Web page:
Memorandum by Andrew F Bennett MP (LR
I read with interest your proposals regarding
an inquiry into House of Lords reform.
I would suggest that you actually need to look
at reform of Parliament, not just the House of Lords. Does Parliament
really need 650 plus MPs and a similar number of Lords? I think
not. It would be far better to settle for 600 plus in total.
I would opt to retain the House of Commons with
600 plus MPs. And make it work effectively. I would also reduce
the House of Lords to six or seven members, with only two residual
functionsthe power to extend the life of the Commons in
very rare circumstances beyond five years, and to ensure that
legislation had been properly scrutinised by the Commons, and
to question whether there really was the need for such short-lived
The problem with the present proposals is that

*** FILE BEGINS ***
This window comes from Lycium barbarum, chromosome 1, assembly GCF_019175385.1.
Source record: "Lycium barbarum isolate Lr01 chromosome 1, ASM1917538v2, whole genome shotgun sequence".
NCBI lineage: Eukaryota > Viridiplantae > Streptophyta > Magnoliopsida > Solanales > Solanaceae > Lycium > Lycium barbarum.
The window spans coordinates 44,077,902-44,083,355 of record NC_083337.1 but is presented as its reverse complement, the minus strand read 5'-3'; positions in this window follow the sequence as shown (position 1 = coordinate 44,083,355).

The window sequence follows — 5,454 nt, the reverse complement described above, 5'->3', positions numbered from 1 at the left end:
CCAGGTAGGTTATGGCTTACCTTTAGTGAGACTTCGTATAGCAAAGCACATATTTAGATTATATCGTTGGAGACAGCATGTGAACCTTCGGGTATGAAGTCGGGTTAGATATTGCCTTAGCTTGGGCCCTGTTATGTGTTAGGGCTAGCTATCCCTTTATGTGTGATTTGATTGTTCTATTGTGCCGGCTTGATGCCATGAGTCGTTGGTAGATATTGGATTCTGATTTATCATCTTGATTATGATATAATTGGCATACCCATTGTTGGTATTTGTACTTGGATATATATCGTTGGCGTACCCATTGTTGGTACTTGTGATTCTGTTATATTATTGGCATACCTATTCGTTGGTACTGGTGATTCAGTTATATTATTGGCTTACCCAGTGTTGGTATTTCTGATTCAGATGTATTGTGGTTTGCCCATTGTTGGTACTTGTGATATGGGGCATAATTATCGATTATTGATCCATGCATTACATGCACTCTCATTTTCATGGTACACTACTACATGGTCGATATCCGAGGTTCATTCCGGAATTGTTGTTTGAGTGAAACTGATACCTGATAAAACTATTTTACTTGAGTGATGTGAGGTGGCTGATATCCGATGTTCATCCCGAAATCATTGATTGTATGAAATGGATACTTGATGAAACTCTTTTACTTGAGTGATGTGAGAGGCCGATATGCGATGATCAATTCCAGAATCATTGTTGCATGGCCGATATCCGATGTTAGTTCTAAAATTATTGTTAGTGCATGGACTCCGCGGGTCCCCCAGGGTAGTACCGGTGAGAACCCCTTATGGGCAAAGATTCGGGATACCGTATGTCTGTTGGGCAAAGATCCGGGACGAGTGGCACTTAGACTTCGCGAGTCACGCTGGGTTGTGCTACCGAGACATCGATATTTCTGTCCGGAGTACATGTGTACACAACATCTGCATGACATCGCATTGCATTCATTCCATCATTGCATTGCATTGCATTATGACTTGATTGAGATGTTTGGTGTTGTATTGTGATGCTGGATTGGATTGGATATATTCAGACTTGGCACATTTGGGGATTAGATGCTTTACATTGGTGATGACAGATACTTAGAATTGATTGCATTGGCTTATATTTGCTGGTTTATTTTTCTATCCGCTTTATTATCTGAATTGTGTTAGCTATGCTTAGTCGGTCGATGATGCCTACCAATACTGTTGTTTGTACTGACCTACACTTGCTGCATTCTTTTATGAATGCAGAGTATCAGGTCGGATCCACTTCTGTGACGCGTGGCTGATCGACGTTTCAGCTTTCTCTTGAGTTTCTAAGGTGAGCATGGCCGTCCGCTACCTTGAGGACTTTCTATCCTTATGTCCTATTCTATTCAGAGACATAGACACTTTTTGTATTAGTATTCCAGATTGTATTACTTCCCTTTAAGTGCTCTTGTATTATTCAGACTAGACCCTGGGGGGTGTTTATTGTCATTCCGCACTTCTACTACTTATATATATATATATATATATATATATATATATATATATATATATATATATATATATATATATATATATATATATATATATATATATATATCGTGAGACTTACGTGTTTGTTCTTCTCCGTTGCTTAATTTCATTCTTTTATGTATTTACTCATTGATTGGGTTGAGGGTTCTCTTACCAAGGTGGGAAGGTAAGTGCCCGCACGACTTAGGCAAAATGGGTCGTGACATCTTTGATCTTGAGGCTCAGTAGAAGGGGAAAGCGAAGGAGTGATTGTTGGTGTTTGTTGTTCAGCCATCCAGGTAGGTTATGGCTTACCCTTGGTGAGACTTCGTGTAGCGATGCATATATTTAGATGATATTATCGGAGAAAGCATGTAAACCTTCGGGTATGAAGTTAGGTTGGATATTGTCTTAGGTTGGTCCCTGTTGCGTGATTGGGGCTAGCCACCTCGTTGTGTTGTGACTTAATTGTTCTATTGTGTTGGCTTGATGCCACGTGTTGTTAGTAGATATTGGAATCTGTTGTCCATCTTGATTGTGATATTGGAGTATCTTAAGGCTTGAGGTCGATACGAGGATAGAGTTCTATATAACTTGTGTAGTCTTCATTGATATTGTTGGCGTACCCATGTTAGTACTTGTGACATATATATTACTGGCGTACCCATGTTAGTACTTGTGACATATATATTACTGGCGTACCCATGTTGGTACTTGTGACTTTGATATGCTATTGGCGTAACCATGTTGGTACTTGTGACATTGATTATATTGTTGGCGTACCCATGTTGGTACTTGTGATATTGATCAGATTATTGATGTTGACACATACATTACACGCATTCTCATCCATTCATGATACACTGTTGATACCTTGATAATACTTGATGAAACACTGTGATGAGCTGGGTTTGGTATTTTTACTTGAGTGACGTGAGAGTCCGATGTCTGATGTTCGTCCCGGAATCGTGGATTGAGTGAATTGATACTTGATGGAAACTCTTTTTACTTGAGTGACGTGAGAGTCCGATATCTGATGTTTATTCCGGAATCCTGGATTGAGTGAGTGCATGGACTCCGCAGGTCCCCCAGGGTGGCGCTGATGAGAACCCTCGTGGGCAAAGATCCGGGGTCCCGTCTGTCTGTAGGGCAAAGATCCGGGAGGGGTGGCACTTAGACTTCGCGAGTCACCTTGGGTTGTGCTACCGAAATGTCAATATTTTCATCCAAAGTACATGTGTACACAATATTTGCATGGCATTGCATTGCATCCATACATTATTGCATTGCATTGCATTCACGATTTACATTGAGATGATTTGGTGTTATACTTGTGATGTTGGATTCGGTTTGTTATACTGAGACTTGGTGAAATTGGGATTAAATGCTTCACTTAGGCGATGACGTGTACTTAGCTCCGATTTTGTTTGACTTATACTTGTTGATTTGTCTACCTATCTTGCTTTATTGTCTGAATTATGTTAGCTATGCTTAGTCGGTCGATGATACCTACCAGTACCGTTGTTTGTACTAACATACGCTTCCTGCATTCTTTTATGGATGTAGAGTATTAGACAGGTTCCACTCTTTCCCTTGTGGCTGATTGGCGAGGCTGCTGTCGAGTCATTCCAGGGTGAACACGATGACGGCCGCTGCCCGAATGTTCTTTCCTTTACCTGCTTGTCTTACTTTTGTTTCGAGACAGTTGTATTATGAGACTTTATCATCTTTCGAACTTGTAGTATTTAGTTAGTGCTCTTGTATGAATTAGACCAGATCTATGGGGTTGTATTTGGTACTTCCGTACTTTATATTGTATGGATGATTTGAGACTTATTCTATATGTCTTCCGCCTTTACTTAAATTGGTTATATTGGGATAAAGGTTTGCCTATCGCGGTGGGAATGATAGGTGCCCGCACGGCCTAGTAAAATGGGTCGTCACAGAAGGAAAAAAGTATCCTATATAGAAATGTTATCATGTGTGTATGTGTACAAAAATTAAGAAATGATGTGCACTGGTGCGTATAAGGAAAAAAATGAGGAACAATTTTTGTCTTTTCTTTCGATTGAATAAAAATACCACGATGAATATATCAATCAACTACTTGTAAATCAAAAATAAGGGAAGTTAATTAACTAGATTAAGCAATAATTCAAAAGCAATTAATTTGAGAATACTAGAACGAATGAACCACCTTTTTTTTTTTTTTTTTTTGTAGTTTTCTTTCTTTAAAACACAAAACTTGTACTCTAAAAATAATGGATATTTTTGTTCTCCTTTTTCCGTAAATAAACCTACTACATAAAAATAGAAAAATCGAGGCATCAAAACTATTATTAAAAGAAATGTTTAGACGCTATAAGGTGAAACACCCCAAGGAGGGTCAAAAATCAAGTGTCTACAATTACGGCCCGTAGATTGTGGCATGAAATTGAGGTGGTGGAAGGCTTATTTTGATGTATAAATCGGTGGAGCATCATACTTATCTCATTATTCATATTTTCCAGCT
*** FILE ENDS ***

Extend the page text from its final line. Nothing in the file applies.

scrutinising two Houses will be costly, but not necessarily more
effective. There is a fundamental problem with the Lords as proposed,
in that if it is to attract dynamic people, either by appointment,
or by election, it is unlikely they will want to put scrutiny
of either primary or secondary legislation at the top of their
The House of Lords appears to pass huge numbers
of amendments to legislation, but only a handful are inspired
by Lords. In most cases the amendments come from outside bodies,
government revision or promises made in the Commons Committees.
Insofar as it is good at scrutiny, it relies on lawyers and ex-MPs
who have learned the scrutiny process in the Commons.
So, my plea to you is to be really radical.
Start by looking at how Select Committees and other MPs scrutinise
the Executive, and then look at how an effective Parliament ought
to scrutinise legislation.